18 March 2020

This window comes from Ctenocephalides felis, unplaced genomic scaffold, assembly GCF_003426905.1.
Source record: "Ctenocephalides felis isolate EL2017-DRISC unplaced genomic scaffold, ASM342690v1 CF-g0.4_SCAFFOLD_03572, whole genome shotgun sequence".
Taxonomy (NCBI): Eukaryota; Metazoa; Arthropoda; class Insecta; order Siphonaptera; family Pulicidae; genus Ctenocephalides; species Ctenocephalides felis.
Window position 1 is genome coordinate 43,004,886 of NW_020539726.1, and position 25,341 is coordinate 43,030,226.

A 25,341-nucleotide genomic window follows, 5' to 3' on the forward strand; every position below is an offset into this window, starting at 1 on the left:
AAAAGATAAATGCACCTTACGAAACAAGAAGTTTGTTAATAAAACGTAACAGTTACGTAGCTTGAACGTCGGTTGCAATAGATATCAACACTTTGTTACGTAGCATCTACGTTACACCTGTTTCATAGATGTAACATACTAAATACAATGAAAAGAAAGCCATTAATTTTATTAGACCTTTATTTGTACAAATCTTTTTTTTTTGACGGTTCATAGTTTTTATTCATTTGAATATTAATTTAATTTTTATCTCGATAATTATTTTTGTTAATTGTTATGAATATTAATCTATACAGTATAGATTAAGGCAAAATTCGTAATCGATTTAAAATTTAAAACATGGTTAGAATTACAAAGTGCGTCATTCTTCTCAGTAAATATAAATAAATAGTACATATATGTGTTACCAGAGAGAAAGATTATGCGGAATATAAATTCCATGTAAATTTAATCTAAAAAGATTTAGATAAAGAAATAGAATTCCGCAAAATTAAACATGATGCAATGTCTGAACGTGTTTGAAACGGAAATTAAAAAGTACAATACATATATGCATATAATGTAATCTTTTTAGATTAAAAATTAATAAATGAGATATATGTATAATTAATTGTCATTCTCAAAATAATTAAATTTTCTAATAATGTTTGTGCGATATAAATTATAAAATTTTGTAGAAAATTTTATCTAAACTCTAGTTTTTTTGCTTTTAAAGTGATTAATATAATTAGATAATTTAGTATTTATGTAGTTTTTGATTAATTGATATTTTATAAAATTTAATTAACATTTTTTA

“Unskilled labor does not exist,” observes Lizzie O’Shea: “[RAFFWU’s Josh] Cullinan points out that the modern fast food worker uses skills that are foreign to most workers from generations past. A fast food worker in the average drive-through window will be doing multiple tasks simultaneously. She will take orders from customers via an earpiece, enter them into a program that conveys the orders to the kitchen, collect and hand bags of food to customers, and take payment on electronic systems, all within strict deadlines. On top of this, she is expected to be polite, despite working long shifts that can be physically and emotionally exhausting. … In the same way that care workers are underpaid because they draw on skills that the market has not traditionally valued, the skills required of workers to cope in unskilled jobs are considered unimportant. This framing allows employers to monopolize the gains of intense exploitation and defray the emotional, physical, and spiritual costs of it back onto the workers. … One fact remains undeniable but bears repeating: without the work done by people in unskilled jobs, society would cease to function. … People who stock our supermarket shelves, who help us to access food and clothing, are essential to our survival. … Workers at unskilled jobs deserve solidarity and dignity, and we should support them however we can as they organize to fight for recognition and respect.”